Friday, December 08, 2006

But where is the money?

I have always admired Indians. They are amazingly entrepreneurial, sharp and opportunistic. They learn and speak English because it sells better. They dance to rock and salsa. They code Java as if it was Darjeeling tea. Ever heard of second mover advantage? India is all about it

But ever heard of stupid copycats? Yes, we are still talking about India. It pains me to see Indian entrepreneurs madly rushing into reproducing consumer internet models. I feel bad for the so-called Web 2.0 clones, because I just don't see a reason for them to exist. The consumer base is small (20MM - 40 MM, depending on who you ask), but most shopping is offline. There just isn't any ecommerce economy yet. Google works because the "tail" is long. India has no tail. The online advertising pie is too small and there are way too many people going for it. Screw advertising... it blows anyway. Lets make a product people want, and make them pay for it.

Thursday, November 23, 2006

Generating Collective Crap

Yes - I am taking a dig at O' Rielly's definition of Web 2.0. I think its wrong, mis-guided and wishful. Don't get me wrong, Web 2.0 is good and real - but collective intelligence it is not. What's actually good is all the cool and light interfaces, the emphasis on sharing and connecting with users, blogging and lower barriers to entry through open-source resources, be it software, human or web services. All of these elements have a real tangible benefit to the user or the business, and they are here to stay.

But its wrong to glorify collective intelligence, a.k.a. "user-generated content", as the primary offering of Web 2.0. Yes, there are millions of believers in this, which is not surprising if you are watching the number of social networking sites, group sharing sites, blogging and what not. If we have the same 24 hours every day and have at least much work to do as we did before, where do we get the extra time from to spend on myspace, linkedin, gusto and what not. And what's in it from me. The oens that actually spend time on it are the ones with the wrong intentions - they are not in there for content or sharing, they are their for money. When you have so many different sites coming up, where the only barrier to make it to techcrunch is an extra feature or two, you have a largely fragmented user base. You have a collection of random words and no group intelligence. To make wisdom off a crowd, you need a real crowd. Otherwise, you will only generate crap.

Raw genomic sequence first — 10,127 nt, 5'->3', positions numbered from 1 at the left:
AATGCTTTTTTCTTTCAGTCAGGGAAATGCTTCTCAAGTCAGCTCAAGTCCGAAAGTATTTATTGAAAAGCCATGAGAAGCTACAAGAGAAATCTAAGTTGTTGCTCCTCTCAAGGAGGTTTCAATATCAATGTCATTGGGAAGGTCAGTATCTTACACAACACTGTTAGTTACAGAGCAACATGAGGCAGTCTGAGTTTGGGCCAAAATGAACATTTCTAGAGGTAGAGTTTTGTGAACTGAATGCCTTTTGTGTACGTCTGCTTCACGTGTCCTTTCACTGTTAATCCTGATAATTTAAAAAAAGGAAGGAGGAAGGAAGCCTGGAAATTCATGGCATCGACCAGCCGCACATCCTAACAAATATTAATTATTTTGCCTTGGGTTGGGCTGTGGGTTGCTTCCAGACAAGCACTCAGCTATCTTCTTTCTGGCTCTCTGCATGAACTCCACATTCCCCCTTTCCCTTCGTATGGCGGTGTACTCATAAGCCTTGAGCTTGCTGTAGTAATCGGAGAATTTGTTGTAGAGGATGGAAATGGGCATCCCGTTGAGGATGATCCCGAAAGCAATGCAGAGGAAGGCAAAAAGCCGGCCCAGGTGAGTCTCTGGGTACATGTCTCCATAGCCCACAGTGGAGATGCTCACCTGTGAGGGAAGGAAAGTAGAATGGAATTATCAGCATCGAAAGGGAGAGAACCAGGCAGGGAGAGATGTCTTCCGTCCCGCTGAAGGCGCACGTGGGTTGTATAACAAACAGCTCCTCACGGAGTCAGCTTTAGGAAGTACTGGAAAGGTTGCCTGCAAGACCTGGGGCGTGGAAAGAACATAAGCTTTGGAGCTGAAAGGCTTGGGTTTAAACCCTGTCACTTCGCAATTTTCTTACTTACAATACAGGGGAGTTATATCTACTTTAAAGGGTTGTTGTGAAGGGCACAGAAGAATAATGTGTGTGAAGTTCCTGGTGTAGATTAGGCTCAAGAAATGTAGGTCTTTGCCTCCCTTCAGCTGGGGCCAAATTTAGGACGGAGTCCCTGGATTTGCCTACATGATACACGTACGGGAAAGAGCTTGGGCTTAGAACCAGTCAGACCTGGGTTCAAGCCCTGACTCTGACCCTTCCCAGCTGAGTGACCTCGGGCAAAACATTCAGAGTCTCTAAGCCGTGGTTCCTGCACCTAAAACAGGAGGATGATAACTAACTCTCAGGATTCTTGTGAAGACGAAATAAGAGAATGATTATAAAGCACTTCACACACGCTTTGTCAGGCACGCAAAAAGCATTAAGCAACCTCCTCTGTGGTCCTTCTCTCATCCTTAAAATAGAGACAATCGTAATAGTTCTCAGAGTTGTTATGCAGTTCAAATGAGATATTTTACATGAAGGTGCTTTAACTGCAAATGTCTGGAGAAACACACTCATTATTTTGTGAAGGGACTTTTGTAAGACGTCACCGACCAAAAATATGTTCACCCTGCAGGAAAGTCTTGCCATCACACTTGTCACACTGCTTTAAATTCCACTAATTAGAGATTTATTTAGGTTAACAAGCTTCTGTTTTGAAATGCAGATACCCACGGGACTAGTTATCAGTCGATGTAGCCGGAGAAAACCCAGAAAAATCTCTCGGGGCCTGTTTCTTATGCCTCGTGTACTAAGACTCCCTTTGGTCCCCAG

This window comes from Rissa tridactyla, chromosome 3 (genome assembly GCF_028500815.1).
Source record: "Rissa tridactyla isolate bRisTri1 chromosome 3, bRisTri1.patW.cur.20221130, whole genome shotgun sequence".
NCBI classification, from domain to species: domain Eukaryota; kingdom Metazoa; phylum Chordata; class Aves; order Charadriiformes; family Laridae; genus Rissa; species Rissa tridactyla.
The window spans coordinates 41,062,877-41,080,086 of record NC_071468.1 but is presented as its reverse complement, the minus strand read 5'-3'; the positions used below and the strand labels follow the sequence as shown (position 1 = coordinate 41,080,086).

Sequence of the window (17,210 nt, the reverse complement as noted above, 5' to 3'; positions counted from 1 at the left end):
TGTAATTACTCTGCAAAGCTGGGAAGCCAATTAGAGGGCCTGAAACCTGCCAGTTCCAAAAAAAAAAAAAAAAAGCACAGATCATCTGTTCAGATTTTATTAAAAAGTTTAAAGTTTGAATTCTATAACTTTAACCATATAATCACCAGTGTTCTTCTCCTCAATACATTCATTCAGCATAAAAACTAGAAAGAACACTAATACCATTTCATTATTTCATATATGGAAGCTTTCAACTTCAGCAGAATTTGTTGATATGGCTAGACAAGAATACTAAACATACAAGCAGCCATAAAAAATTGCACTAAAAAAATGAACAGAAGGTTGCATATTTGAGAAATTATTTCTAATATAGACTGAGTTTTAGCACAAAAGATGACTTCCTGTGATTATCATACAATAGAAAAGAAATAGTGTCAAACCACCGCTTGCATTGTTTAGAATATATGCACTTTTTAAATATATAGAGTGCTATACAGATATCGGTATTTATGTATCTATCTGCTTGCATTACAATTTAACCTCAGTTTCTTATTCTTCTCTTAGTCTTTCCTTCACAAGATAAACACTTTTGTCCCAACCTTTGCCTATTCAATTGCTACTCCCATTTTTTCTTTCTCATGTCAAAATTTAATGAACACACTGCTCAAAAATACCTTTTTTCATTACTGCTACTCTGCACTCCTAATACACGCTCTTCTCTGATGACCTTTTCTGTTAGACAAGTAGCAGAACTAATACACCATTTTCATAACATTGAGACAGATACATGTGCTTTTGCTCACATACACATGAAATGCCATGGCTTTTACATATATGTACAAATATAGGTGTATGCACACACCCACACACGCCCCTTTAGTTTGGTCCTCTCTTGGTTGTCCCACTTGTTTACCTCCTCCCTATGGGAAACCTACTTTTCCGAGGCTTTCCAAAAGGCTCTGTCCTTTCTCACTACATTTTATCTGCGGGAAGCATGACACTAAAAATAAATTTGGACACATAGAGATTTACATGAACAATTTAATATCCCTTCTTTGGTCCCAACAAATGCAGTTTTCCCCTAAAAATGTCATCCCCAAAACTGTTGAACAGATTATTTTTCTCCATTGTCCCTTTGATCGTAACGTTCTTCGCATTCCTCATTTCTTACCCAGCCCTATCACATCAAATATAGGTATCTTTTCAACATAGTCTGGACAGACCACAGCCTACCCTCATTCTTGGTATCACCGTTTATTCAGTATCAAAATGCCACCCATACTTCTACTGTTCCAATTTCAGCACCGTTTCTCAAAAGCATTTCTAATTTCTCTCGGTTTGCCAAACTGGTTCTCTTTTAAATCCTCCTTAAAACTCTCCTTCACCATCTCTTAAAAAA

Make no mistake, i do think the collective intelligence is real and big if approached correctly. But I think people are foolishly optimistic about the "collection size" and "intelligence quality" they will collect. We should not be harnessing intelligence, we should be understanding it. And we are not looking for intelligence, we are just looking for needs. Lets call it "Understanding collective needs" and you have a winning model. Yes, Amazon's recommendations is a prime example, Google's page rank and Netflix's recommendations is another. Findory is an excellent service - so much better than the more popular, but completely useless, Digg. The only winning models I have seen so far along the lines of O' Reilly's definition are wikipedia and tripadvisor. May be youtube and Yahoo Answers to some extent, although i am still very skeptical of their sustainability. The former two are here to stay, but don't expect any of the copycats to succeed. Take your dime and go shopping on Black Friday. The returns will be higher.

Happy Thanksgiving!

Sunday, November 05, 2006


Barry Scwartz in this book "The Paradox of Choice" complains how vendors create a multitude of options for consumers in their clueless quest of helping them, but what ends up happening is customers are confused, frustrated and feel downright rejected. To experience this first hand, try buying a laptop at Dell, or a ticket from Orbitz. They make me fell stupid and dumb...

But I wonder what makes humans want options, unless ofcourse they get it - at which point they hate themselves. We like going to malls better than the clothing store down the street, we prefer AMC 32 over good old cinema, the Walmart over the mom and pop grocery store... Its analysis - paralysis, we are gradually becoming more indecisive and losing our identity. Its confusion... its chaos. Life sucks!

Saturday, July 22, 2006


If you are reading this blog, you are one of the distinguished (read: only) few who either mysteriously managed to stumble on this one or are more than nice to have accepted my invitation to read the Debut. Either way - thanks for stopping by!

With blog count as of July hitting 70 MM, another 70 million is due in the next 6 months, so here's my bit at trying to keep up the pace.

Now, to the more concrete stuff -

Well, like a few other billion people, i also think that the one thing i cannot live life without is the "broadband". Yes, i don't think cellphone cuts it; Tivo is not remotely in the picture, and myspace - i just don't understand. Personally, it is broadband that has managed to disrupt my life by creating a unsurmountable Attention Deficiency Disorder in me. Scores of blogs, news and scores have managed to victimize my brain and my focus beyond all repair.
This blog is my attempt at trying to focus on something

Don't know yet. I might write a post once a week. And it'd be on technology, strategy, life, criticism, whatever - depending on how much its raining outside. San Francisco has crappy unpredictable weather, so good luck predicting this space.

Stay posted!